The idea of justice as contingent can be seen in how different nations define what is just. Zimbabwe’s governing ZANU-PF party believes that when it redistributes land from the descendants of European settlers to the descendants of dispossessed Africans, it has justice on its side. Descendants of European settlers believe they have justice on their side when they act to oust a government that threatens their property. Unfortunately for Karadjis and his friends, there are no absolute standards of justice for them to adopt as their agenda, only definitions contingent on class and nation. Still, that won’t stop them from claiming affinity with an absolute. When Karadjis says his agenda is justice, is it the justice of oppressed nations he’s for, or of dominant nations?
Let’s let Che have the last word: “Ever since monopoly capital took over the world, it has kept the greater part of humanity in poverty, dividing all the profits among the group of the most powerful countries. The standard of living in those countries is based on the extreme poverty of our countries. To raise the living standards of the underdeveloped nations, therefore, we must fight against imperialism. And each time a country is torn away from the imperialist tree, it is not only a partial battle won against the main enemy but it also contributes to the real weakening of that enemy, and is one more step toward the final victory. There are no borders in this struggle to the death. We cannot be indifferent to what happens anywhere in the world, because a victory by any country over imperialism is our victory, just as any country’s defeat is a defeat for all of us. The practice of proletarian internationalism is not only a duty for the peoples struggling for a better future; it is also an inescapable necessity.”
You would be hard pressed to make the case that the person who spoke these words would have much patience for Karadjis and company.
With the holidays fast approaching, you may find yourself with time to get in some extra reading. If you’re interested in why the US and Britain are dead set on dumping Zimbabwe’s President Robert Mugabe, you may want to give these books, articles and commentary a try.
While it has been available since 2006, Gregory Elich’s Strange Liberators: Militarism, Mayhem and the Pursuit of Profit is one of the best treatments of Zimbabwe around. Anyone looking for a thoughtful, critical and evidence-based understanding of Zimbabwe’s place in international politics (hard to find these days) should pick up Elich’s book.
Solidly ensconced at the other end of the spectrum is Abdiel’s Book of Demonology. Abdiel is a true believer who has rejected the inconvenience of having to think critically for the warm comforts of the absolutes of a new secular religion – one which features Robert Mugabe as the Prince of Darkness and a Jesus who bears a vague resemblance to Leon Trotsky. If you’re one of Abdiel’s co-religionists, steer clear of Elich’s brain-hurter. It’s tough slogging. Too many facts.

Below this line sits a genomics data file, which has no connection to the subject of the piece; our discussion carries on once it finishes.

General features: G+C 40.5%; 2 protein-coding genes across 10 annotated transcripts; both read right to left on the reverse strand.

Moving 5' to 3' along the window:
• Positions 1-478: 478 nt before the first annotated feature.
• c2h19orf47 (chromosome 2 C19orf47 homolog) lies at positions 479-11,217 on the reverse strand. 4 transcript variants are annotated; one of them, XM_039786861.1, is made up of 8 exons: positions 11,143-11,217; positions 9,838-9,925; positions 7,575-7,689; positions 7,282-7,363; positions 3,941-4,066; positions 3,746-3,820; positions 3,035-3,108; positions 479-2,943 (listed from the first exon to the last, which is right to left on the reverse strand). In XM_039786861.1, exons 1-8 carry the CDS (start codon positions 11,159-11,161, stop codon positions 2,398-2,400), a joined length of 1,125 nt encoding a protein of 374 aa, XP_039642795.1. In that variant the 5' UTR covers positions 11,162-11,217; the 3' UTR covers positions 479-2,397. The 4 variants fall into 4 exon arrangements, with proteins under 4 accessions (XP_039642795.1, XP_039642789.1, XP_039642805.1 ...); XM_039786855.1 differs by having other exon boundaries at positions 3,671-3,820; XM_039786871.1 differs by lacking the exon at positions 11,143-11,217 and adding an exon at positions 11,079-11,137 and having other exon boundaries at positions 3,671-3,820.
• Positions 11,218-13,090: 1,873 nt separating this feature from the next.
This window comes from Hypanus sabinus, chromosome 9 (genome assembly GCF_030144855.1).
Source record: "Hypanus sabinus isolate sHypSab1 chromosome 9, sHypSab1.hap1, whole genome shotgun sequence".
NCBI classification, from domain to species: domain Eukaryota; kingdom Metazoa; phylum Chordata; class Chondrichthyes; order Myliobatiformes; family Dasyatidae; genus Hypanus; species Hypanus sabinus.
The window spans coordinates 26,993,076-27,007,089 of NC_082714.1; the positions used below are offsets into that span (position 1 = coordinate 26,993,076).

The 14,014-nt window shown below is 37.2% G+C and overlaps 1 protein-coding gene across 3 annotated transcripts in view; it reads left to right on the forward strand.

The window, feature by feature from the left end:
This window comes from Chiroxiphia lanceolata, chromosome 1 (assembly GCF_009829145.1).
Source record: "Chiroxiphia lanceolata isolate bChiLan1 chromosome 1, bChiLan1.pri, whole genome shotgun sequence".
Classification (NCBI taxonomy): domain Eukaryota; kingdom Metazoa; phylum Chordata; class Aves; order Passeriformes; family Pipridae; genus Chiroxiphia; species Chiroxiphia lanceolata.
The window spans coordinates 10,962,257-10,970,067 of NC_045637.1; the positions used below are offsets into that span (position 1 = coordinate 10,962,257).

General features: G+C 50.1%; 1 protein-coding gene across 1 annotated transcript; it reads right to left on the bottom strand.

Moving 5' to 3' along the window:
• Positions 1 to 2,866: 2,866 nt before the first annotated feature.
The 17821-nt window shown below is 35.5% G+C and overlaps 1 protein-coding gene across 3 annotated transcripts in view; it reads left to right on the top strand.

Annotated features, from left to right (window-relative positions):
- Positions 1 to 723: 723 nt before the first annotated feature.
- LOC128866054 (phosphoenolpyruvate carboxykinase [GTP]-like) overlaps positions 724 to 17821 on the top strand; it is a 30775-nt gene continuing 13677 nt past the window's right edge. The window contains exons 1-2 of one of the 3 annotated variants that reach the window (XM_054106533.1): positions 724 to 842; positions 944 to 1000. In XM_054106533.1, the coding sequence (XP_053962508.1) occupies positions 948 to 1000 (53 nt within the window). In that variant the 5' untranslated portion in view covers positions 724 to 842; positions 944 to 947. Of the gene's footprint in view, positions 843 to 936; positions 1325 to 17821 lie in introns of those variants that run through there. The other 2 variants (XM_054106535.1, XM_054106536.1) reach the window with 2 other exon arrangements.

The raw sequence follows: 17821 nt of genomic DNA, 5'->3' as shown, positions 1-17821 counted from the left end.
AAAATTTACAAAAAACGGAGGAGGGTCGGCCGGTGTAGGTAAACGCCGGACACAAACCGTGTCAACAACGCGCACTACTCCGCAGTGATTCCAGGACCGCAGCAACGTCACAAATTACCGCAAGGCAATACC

Instead, track down one of Pope Patrick Bond’s many homilies, written from his strategic coign of vantage just across the Limpopo River. Sing the old hymns. “Deliver Us From Mugabe,” “What a Friend We Have in the US-Funded “Independent’ Left,” And “Hark! The Independent Media Sings.”
Those who have a fondness for Ian Fleming novels, will want to curl up with one of Keith Harmon Snow’s tales of international intrigue and mystery.
The novelist’s latest potboiler, set in Zimbabwe, has Robert Mugabe being brought to power by an international conspiracy led by the British Croesus John Bredenkamp. Bredenkamp initially conspires to put the Rhodesian ship of state into Mugabe’s hands, but his plans go terribly awry when Mugabe successfully leads a national liberation struggle.
Snow follows Mugabe’s years in power. By rejecting the IMF, expropriating and redistributing land and setting out to indigenize the economy, Mugabe tricks the British and US governments into believing he’s an anti-imperialist.
(In an interstitial chapter, the author explains how, by writing Mien Kampf, whipping up nationalist fervor, and setting out to destroy Communism, Hitler gulled the world into believing he was a fascist.)
When a B-52 runs into trouble off the coast of Somalia and drops its nuclear payload into the sea, Bredenkamp launches a mission to retrieve the weapons. Fearing Mugabe is conspiring with Bredenkamp to hold the world to nuclear ransom for a million, kajillion dollars, the Americans declare Mugabe to be one of their most wanted. “That is why Mubage is under attack,” explains private investigator Keifer Snow Flake, the novel’s protagonist. “He’s too close to Bredenkamp. It’s really Bredenkamp they want.”
This is the first installment of a planned Zimbabwe trilogy by the novelist fans affectionately call Snow Job. In the second book, Bredenkamp and Mugabe hole up in Dr. Evil’s secret lair, and come face to face with Austin Powers, international man of mystery. In the trilogy’s final installment, the evil duo hijack a space shuttle the Americans have been secretly running to Mars, and meet up with the novelist himself at his Martian headquarters.
So, three choices for those interested in Zimbabwe this holiday season.
For escapist fiction: Keith Harmon Snow.
For the fictions of religion: Abdiel and Pope Bond.
For down-to-earth critical analysis: Gregory Elich.